July 2, 2019
Anomali Threat Research

Weekly Threat Briefing: Georgia Court System Hit in Ransomware Attack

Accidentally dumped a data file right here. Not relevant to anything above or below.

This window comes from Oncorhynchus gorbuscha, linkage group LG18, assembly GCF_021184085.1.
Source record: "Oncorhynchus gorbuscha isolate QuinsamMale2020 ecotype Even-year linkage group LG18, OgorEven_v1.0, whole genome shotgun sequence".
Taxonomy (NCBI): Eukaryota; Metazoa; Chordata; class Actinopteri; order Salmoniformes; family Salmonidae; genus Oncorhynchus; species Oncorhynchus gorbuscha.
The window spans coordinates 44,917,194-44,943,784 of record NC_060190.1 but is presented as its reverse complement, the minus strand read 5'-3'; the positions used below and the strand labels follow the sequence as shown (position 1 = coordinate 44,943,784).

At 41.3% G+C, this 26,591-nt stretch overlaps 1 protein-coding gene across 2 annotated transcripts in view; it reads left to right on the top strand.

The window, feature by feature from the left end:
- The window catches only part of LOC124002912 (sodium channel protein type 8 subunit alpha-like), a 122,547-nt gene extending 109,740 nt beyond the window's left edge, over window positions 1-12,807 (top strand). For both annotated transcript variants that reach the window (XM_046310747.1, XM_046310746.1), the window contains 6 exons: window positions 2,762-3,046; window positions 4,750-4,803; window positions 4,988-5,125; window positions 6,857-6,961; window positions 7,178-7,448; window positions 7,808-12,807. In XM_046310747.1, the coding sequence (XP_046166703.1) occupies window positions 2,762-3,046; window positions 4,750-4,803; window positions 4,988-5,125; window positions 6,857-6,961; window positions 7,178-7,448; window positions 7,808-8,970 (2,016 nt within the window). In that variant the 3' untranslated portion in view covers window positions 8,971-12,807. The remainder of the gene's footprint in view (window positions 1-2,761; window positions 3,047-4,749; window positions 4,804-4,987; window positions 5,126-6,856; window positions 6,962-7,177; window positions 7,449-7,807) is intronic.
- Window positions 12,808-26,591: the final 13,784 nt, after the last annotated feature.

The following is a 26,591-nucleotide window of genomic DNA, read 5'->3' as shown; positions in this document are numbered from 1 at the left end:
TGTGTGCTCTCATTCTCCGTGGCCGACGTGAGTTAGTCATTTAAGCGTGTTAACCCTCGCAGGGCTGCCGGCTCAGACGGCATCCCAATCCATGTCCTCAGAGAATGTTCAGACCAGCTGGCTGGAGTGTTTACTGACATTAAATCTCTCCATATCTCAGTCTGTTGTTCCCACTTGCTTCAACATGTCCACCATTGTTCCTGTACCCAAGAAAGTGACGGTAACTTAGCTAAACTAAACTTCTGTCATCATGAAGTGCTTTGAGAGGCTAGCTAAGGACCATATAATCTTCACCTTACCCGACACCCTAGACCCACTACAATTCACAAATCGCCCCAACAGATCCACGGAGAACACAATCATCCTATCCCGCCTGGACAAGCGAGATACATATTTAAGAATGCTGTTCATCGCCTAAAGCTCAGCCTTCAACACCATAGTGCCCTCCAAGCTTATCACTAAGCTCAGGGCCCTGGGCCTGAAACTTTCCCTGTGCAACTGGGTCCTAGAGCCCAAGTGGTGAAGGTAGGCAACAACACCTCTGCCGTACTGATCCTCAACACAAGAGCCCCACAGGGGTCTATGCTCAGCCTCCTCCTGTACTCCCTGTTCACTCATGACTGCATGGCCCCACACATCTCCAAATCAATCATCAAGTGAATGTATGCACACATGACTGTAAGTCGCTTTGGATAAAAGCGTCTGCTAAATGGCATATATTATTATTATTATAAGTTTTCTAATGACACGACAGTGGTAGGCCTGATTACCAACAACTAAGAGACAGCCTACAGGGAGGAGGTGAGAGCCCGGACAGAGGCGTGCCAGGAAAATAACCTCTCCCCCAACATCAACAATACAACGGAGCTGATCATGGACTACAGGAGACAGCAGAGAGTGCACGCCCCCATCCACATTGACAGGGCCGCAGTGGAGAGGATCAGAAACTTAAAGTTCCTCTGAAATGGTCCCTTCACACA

<div id="weekly"><p id="intro">The intelligence in this week’s iteration discuss the following threats: <strong>APT, Banking malware, Cryptocurrency miner, Data leak, Exploit kit, Malvertising, Ransomware, Targeted attacks, </strong>and<strong> Vulnerabilities.</strong> The IOCs related to these stories are attached to the Community Threat Briefing and can be used to check your logs for potential malicious activity.</p><div id="trending-threats"><h2 id="trendingthreats">Trending Threats</h2><p><a href="https://www.darkreading.com/document.asp?doc_id=1335099" target="_blank"><b>Georgia Court System Hit in Ransomware Attack</b></a> (<i>July 1, 2019</i>)<br/> The U.S. State of Georgia Court Systems have been targeted with a ransomware attack, resulting in IT systems being taken offline. While it remains unclear how many systems were compromised, a spokesman for the Administrative Office of the Courts has confirmed that not all court systems have been affected. Officials stressed that they do not store private information that is not a public document in these systems, and that no social security numbers or other such sensitive information would be compromised. As a precaution, the network was taken offline while trying to determine the attack’s extent.<br/> <a href="https://forum.anomali.com/t/georgia-court-system-hit-in-ransomware-attack/3940" target="_blank">Click here for Anomali recommendation</a></p><p><a href="https://blog.avast.com/europol-operation-arrests-six-in-crypto-scam" target="_blank"><b>Europol coordinates arrests of six in $28 million crypto scam</b></a> (<i>June 29, 2019</i>)<br/> Europol coordinated the arrest of five men and one woman accused of running a cryptocurrency ring that stole at least $28 million USD in Bitcoin. The suspects were arrested in the United Kingdom and the Netherlands, and the theft is believed to have affected at least 4,000 victims in 12 countries. Europol released a cybercrime report that notes the widening trouble law enforcement agencies face with cryptocurrency scams and ransomware, and Europol intends to continue treating these types of investigations very seriously. The Europol report notes that there is a need for “greater and enhanced cooperation between international law enforcement agencies,” and that “we do not make the difference between online and real-world investigations. For us, they are interlinked. Every investigation nowadays has a cyber component.”<br/> <a href="https://forum.anomali.com/t/europol-coordinates-arrests-of-six-in-28-million-crypto-scam/3941" target="_blank">Click here for Anomali recommendation</a><br/> <b>MITRE ATT&amp;CK: </b> <a href="https://ui.threatstream.com/ttp/947203">[MITRE ATT&amp;CK] Web Service - T1102</a> | <a href="https://ui.threatstream.com/ttp/947106">[MITRE ATT&amp;CK] Spearphishing Link - T1192</a></p><p><a href="https://blog.trendmicro.com/trendlabs-security-intelligence/golang-based-spreader-used-in-a-cryptocurrency-mining-malware-campaign/" target="_blank"><b>Golang Spreader Used in Cryptocurrency-Mining Malware Campaign</b></a> (<i>June 28, 2019</i>)<br/> Trend Micro researchers have identified a Golang-based spreader being used in a campaign that drops a cryptocurrency miner payload. Golang is an open-source programming language that has been recently associated with malware activity. The spreader used in this campaign scans for machines running vulnerable vulnerable web applications, particularly ThinkPHP and Drupal to propagate. Cybercriminals are possibly turning to Golang to make the analysis of their malware more difficult, as it’s not as commonly used for malware as compared to other languages. Trend Micro has been detecting the use of the spreader since May 2019 and observed it again in a campaign in June 2019.<br/> <a href="https://forum.anomali.com/t/golang-spreader-used-in-cryptocurrency-mining-malware-campaign/3942" target="_blank">Click here for Anomali recommendation</a><br/> <b>MITRE ATT&amp;CK: </b> <a href="https://ui.threatstream.com/ttp/947244">[MITRE ATT&amp;CK] Exploitation for Client Execution - T1203</a> | <a href="https://ui.threatstream.com/ttp/947115">[MITRE ATT&amp;CK] Disabling Security Tools - T1089</a> | <a href="https://ui.threatstream.com/ttp/947262">[MITRE ATT&amp;CK] Clear Command History - T1146</a> | <a href="https://ui.threatstream.com/ttp/947207">[MITRE ATT&amp;CK] Process Discovery - T1057</a></p><p><a href="https://www.infosecurity-magazine.com/news/client-data-at-ford-td-bank-1/" target="_blank"><b>Client Data at Ford, TD Bank Exposed by Attunity</b></a> (<i>June 28, 2019</i>)<br/> Attunity, a data integration and data management company, left client data files exposed on the internet, according to a June 27 report from UpGuard.. The security issue stems from misconfiguration of three Amazon S3 buckets used by Attunity, which the company has now secured. The incident involves two high-profile impacted clients, Ford and TD Bank, with exposed data related to internal business functions, as well as information technology architecture and solutions related to Attunity. Researchers at UpGuard stated that while the total size of the database is uncertain, “The researcher downloaded a sample of about a terabyte in size, including 750 gigabytes of compressed email backups. Backups of employees’ OneDrive accounts were also present and spanned the wide range of information that employees need to perform their jobs: email correspondence, system passwords, sales and marketing contact information, project specifications, and more.”<br/> <a href="https://forum.anomali.com/t/client-data-at-ford-td-bank-exposed-by-attunity/3943" target="_blank">Click here for Anomali recommendation</a><br/> <b>MITRE ATT&amp;CK: </b> <a href="https://ui.threatstream.com/ttp/1259983">[MITRE PRE-ATT&amp;CK] Identify sensitive personnel information (PRE-T1051)</a></p><p><a href="https://www.infosecurity-magazine.com/news/new-dridex-variant-evading-1/" target="_blank"><b>New Dridex Variant Evading Traditional Antivirus</b></a> (<i>June 28, 2019</i>)<br/> A new variant of “Dridex” malware has been discovered, according to an eSentire Threat Intelligence report from June 27, 2019. Dridex malware has been known to target Windows users who open email attachments in Word or Excel, causing macros to activate and download Dridex, infecting the computer and opening the victim to banking theft. The new variation that has been identified allows the macros to respond to different levels of employee engagement. The eSentire report explains that as of the morning of June 27, only 16 antivirus solutions of about 60 detected the suspicious behavior. Researchers believe that actors behind this variant of Dridex will continue to change up indicators throughout the current campaign, given the “tendency to utilize randomly generated variables and URL directories.”<br/> <a href="https://forum.anomali.com/t/new-dridex-variant-evading-traditional-antivirus/3944" target="_blank">Click here for Anomali recommendation</a><br/> <b>MITRE ATT&amp;CK: </b> <a href="https://ui.threatstream.com/ttp/947203">[MITRE ATT&amp;CK] Web Service - T1102</a> | <a href="https://ui.threatstream.com/ttp/947180">[MITRE ATT&amp;CK] Spearphishing Attachment - T1193</a> | <a href="https://ui.threatstream.com/ttp/947201">[MITRE ATT&amp;CK] Scripting - T1064</a> | <a href="https://ui.threatstream.com/ttp/947235">[MITRE ATT&amp;CK] Obfuscated Files or Information - T1027</a></p><p><a href="https://www.zdnet.com/article/new-cisco-critical-bugs-9-810-severity-nexus-security-flaws-need-urgent-update/" target="_blank"><b>New Highly-Critical Cisco Nexus Security Flaws - Require Urgent Update</b></a> (<i>June 27, 2019</i>)<br/> Admins using Cisco's automation software or Nexus kit are being urged by Cisco to patch core network-management software. The two security bugs are considered highly critical, and affect Cisco’s Data Center Network Manager (DCNM) software in its web-based management interface. The first flaw, “CVE-2019-1619,” is an authentication bypass that allows an attacker to take a valid session cookie without knowing the admin user password. The second vulnerability, “CVE-2019-1620,” would allow anyone on the internet to upload malicious files on the DCNM filesystem on affected devices. According to Cisco, the vulnerability is due to incorrect permission settings, which could be exploited to gain root privileges on the affected device.<br/> <a href="https://forum.anomali.com/t/new-highly-critical-cisco-nexus-security-flaws-require-urgent-update/3945" target="_blank">Click here for Anomali recommendation</a><br/> <b>MITRE ATT&amp;CK: </b> <a href="https://ui.threatstream.com/ttp/947203">[MITRE ATT&amp;CK] Web Service - T1102</a> | <a href="https://ui.threatstream.com/ttp/947244">[MITRE ATT&amp;CK] Exploitation for Client Execution - T1203</a> | <a href="https://ui.threatstream.com/ttp/947139">[MITRE ATT&amp;CK] Remote Access Tools - T1219</a></p><p><a href="https://www.recordedfuture.com/iranian-cyber-operations-infrastructure/" target="_blank"><b>Iranian Threat Actor “APT33” Targets Saudi Organizations</b></a> (<i>June 26, 2019</i>)<br/> Inskit and Recorded Futures researchers suspect that Iranian state-sponsored threat group “APT33,” also known as “Elfin,” or a closely aligned threat actor, continue to conduct and prepare for a widespread cyberespionage campaign. Since March 28, 2019, over 1,200 domains have been used to target mainly Saudi Arabian organizations across a variety of industries. There appears to be a strong emphasis on using commodity malware, which is an attractive option for nation-state threat actors who wish to hinder attribution efforts. Historically, APT33 targeting has focused on the aerospace and defense industries, as well as the oil and gas industry, with a strong focus on companies based in Saudi Arabia. According to the Recorded Futures researchers, a preliminary analysis identified 1,252 unique, correlated domains likely administered by the same APT33 attackers behind an APT33 campaign documented in March 2019 by Symantec.<br/> <a href="https://forum.anomali.com/t/iranian-threat-actor-apt33-targets-saudi-organizations/3946" target="_blank">Click here for Anomali recommendation</a><br/> <b>MITRE ATT&amp;CK: </b> <a href="https://ui.threatstream.com/ttp/947244">[MITRE ATT&amp;CK] Exploitation for Client Execution - T1203</a> | <a href="https://ui.threatstream.com/ttp/947233">[MITRE ATT&amp;CK] Exploitation for Privilege Escalation - T1068</a> | <a href="https://ui.threatstream.com/ttp/947287">[MITRE ATT&amp;CK] PowerShell - T1086</a> | <a href="https://ui.threatstream.com/ttp/947106">[MITRE ATT&amp;CK] Spearphishing Link - T1192</a> | <a href="https://ui.threatstream.com/ttp/947121">[MITRE ATT&amp;CK] Network Sniffing - T1040</a> | <a href="https://ui.threatstream.com/ttp/947127">[MITRE ATT&amp;CK] Scheduled Task - T1053</a> | <a href="https://ui.threatstream.com/ttp/947205">[MITRE ATT&amp;CK] User Execution - T1204</a></p><p><a href="https://blog.malwarebytes.com/threat-analysis/2019/06/greenflash-sundown-exploit-kit-expands-via-large-malvertising-campaign/" target="_blank"><b>Malvertising Campaign by “ShadowGate” Utilizes GreenFlash Sundown EK</b></a> (<i>June 26, 2019</i>)<br/> A recent global malvertising campaign has been associated with the cybercriminal group “ShadowGate” utilizing the “GreenFlash Sundown” exploit kit. ShadowGate is known for their elusive and stealthy tactics, and have not been associated with a large scale incident since 2016. The campaign is responsible for pushing “SEON” ransomware, a cryptominer, and the “Pony” credential-stealer. Users that navigate to a popular online video conversion site, OnlineVideoConverter&lt;.&gt;com, are redirected to the exploit kit if they interacted with a fake GIF image that contains the launching piece of JavaScript. A careful pre-check process using PowerShell identifies whether or not the environment is ideal before deciding to drop the payload. Based on telemetry data from Malwarebytes, this campaign is active in North America and Europe, which is new territory for the ShadowGate group, having been previously only observed in East Asian countries.<br/> <a href="https://forum.anomali.com/t/malvertising-campaign-by-shadowgate-utilizes-greenflash-sundown-ek/3947" target="_blank">Click here for Anomali recommendation</a><br/> <b>MITRE ATT&amp;CK: </b> <a href="https://ui.threatstream.com/ttp/947287">[MITRE ATT&amp;CK] PowerShell - T1086</a> | <a href="https://ui.threatstream.com/ttp/1259983">[MITRE PRE-ATT&amp;CK] Identify sensitive personnel information (PRE-T1051)</a></p><p><a href="https://www.bleepingcomputer.com/news/security/bluestacks-flaw-lets-attackers-remotely-control-android-emulator/" target="_blank"><b>BlueStacks Flaw Lets Attackers Remotely Control Android Emulator</b></a> (<i>June 25, 2019</i>)<br/> A DNS Rebinding vulnerability was identified in BlueStacks Android Emulator by security researcher Nick Cano in April 2019. BlueStacks Android Emulator is the most widely used Android emulator globally, allowing Windows PC and Mac OS users to run Android applications. The DNS rebinding flaw allowed attackers to gain access to the emulator’s interprocess communications (IPC) functions. DNS Rebinding takes advantage of the ability to set low TTLs on DNS responses so that the attacker can constantly rotate the mapped IPs, allowing the script to bypass Same Origin Policy (SOP) and access the local host. The vulnerability was discovered and reported to BlueStacks, and was fixed in the newest release of BlueStacks on May 27th, 2019.<br/> <a href="https://forum.anomali.com/t/bluestacks-flaw-lets-attackers-remotely-control-android-emulator/3948" target="_blank">Click here for Anomali recommendation</a><br/> <b>MITRE ATT&amp;CK: </b> <a href="https://ui.threatstream.com/ttp/947139">[MITRE ATT&amp;CK] Remote Access Tools - T1219</a> | <a href="https://ui.threatstream.com/ttp/947203">[MITRE ATT&amp;CK] Web Service - T1102</a> | <a href="https://ui.threatstream.com/ttp/947224">[MITRE ATT&amp;CK] Exfiltration Over Alternative Protocol - T1048</a> | <a href="https://ui.threatstream.com/ttp/947125">[MITRE ATT&amp;CK] System Information Discovery - T1082</a></p><p><a href="https://securelist.com/mobile-banker-riltok/91374/" target="_blank"><b>Riltok Mobile Banking Trojan Identified by Kaspersky Lab</b></a> (<i>June 25, 2019</i>)<br/> Kaspersky Lab researchers have identified a new variant of the Riltok mobile banking trojan that has been in operation since March 2018. The actors distributing Riltok have primarily focused on targeting individuals that reside in Russia, but versions for markets in France, Italy, Ukraine, and the United Kingdom have been detected in 2019. The trojan is distributed via SMS with a malicious link pointing to a fake website that simulates an ad-free version of one of the following popular mobile apps: Avito, Youla, Gumtree, Leboncoin, or Subito. During installation of the imitated app, Riltok asks the user for permission to use special features within the AccessibilityService, which then allows Riltok to prompt users with fake payment screens requesting bank card information. Once Riltok performs basic validation on the bank card details, the information is directed back to the criminal's Command and Control (C2) server. Additionally, the trojan can hide notifications from certain banking apps installed on the device.<br/> <a href="https://forum.anomali.com/t/riltok-mobile-banking-trojan-identified-by-kaspersky-lab/3949" target="_blank">Click here for Anomali recommendation</a><br/> <b>MITRE ATT&amp;CK: </b> <a href="https://ui.threatstream.com/ttp/1260047">[MITRE MOBILE-ATT&amp;CK] Abuse Accessibility Features - T1453</a></p><p><a href="https://www.cybereason.com/blog/operation-soft-cell-a-worldwide-campaign-against-telecommunications-providers" target="_blank"><b>Operation Soft Cell: A Worldwide Campaign Against Telecommunications Providers</b></a> (<i>June 25, 2019</i>)<br/> An advanced, persistent attack targeting telecommunication providers, active since at least 2012, according to Cybereason researchers. The attack, dubbed Operation Soft Cell, was aiming to obtain all data stored in the active directory of a large telecommunications provider, compromising usernames and passwords within the organization, as well as billing information, call detail records, credentials, email servers, and personal identifiable information. The attack consisted of customized and highly-modified versions of the China Chopper web shell, Poison Ivy rat, and “mimikatz” to ultimately obtain credentials. The attackers worked in waves, abandoning one thread of the attack when detected and stopped, but would return months later with new techniques. Cybereason believes with a high level of certainty that the threat actor is affiliated with China and is likely state-sponsored. The tools and techniques used throughout these attacks are consistent with several Chinese actors believed to operate on behalf of the Chinese Ministry of State Security.<br/> <a href="https://forum.anomali.com/t/operation-soft-cell-a-worldwide-campaign-against-telecommunications-providers/3950" target="_blank">Click here for Anomali recommendation</a><br/> <b>MITRE ATT&amp;CK: </b> <a href="https://ui.threatstream.com/ttp/947138">[MITRE ATT&amp;CK] Exploit Public-Facing Application - T1190</a> | <a href="https://ui.threatstream.com/ttp/947191">[MITRE ATT&amp;CK] Command-Line Interface - T1059</a> | <a href="https://ui.threatstream.com/ttp/947077">[MITRE ATT&amp;CK] Windows Management Instrumentation - T1047</a> | <a href="https://ui.threatstream.com/ttp/947287">[MITRE ATT&amp;CK] PowerShell - T1086</a> | <a href="https://ui.threatstream.com/ttp/947273">[MITRE ATT&amp;CK] Create Account - T1136</a> | <a href="https://ui.threatstream.com/ttp/947231">[MITRE ATT&amp;CK] Valid Accounts - T1078</a> | <a href="https://ui.threatstream.com/ttp/947247">[MITRE ATT&amp;CK] Web Shell - T1100</a> | <a href="https://ui.threatstream.com/ttp/947232">[MITRE ATT&amp;CK] DLL Side-Loading - T1073</a> | <a href="https://ui.threatstream.com/ttp/947076">[MITRE ATT&amp;CK] Indicator Removal from Tools - T1066</a> | <a href="https://ui.threatstream.com/ttp/947235">[MITRE ATT&amp;CK] Obfuscated Files or Information - T1027</a> | <a href="https://ui.threatstream.com/ttp/1850">Credential Dumping (ATT&amp;CK T1003)</a></p><p><a href="https://www.bleepingcomputer.com/news/security/sodinokibi-ransomware-now-pushed-by-exploit-kits-and-malvertising/" target="_blank"><b>Sodinokibi Ransomware Now Pushed by Exploit Kits and Malvertising</b></a> (<i>June 24, 2019</i>)<br/> Exploit kit researcher nao_sec has discovered “Sodinokibi” ransomware is now being distributed though malvertising that leads to the RIG exploit kit. Sodinokibi has been making news since the “GandCrab” family of ransomware has retired, but by distributing through hacking sites to replace legitimate software with ransomware, and by hacking into the backends of Managed Service Providers (MSPs). The new use of exploit kits shows Sodinokibi is widening it’s stream of vectors to infect victims with ransomware. According to ID-Ransomware, Sodinokibi has been growing and continues to use similar tactics that GandCrab used in the past.<br/> <a href="https://forum.anomali.com/t/sodinokibi-ransomware-now-pushed-by-exploit-kits-and-malvertising/3951" target="_blank">Click here for Anomali recommendation</a><br/> <b>MITRE ATT&amp;CK: </b> <a href="https://ui.threatstream.com/ttp/947203">[MITRE ATT&amp;CK] Web Service - T1102</a> | <a href="https://ui.threatstream.com/ttp/947139">[MITRE ATT&amp;CK] Remote Access Tools - T1219</a></p></div><div id="observed-threats"><h2 id="observedthreats">Observed Threats</h2></div><div id="threat_model"><p>This section includes the top threats observed from the Anomali Community user base as well as sensors deployed by Anomali Labs. A ThreatStream account is required to view this section. <a href="https://www.anomali.com/products" target="_blank">Click here to request a trial</a>.</p><div id="threat_model_actors"><a href="https://ui.threatstream.com/actor/2433" target="_blank">APT33</a><br/> The Advanced Persistent Threat (APT) group “APT33” is believed to be an Iranian-based group that has been active since at least 2013. APT33 conducts cyber espionage campaigns and deploys destructive malware on an organizations primarily situated in Saudi Arabia but have also targeted firms in South Korea and the United States. They are believed to be a state-sponsored group, because their campaigns target firms that would align to Iranian government and military interests. They have heavily targeted the aviation industry in Saudi Arabia, which may suggest that they are attempting to acquire knowledge on Saudi Arabia’s military aviation capabilities in order to enhance their domestic aviation abilities and to support strategic decisions. Their targeting of the South Korean petrochemical industry may been to gain insight into South Korea’s partnerships with Iran’s petrochemical industry as well as their relationships with Saudi Arabian petrochemical companies. Possibly in an attempt to help gain information needed to expand Iran’s petrochemical production and competitiveness in the Middle East.</div></div></div>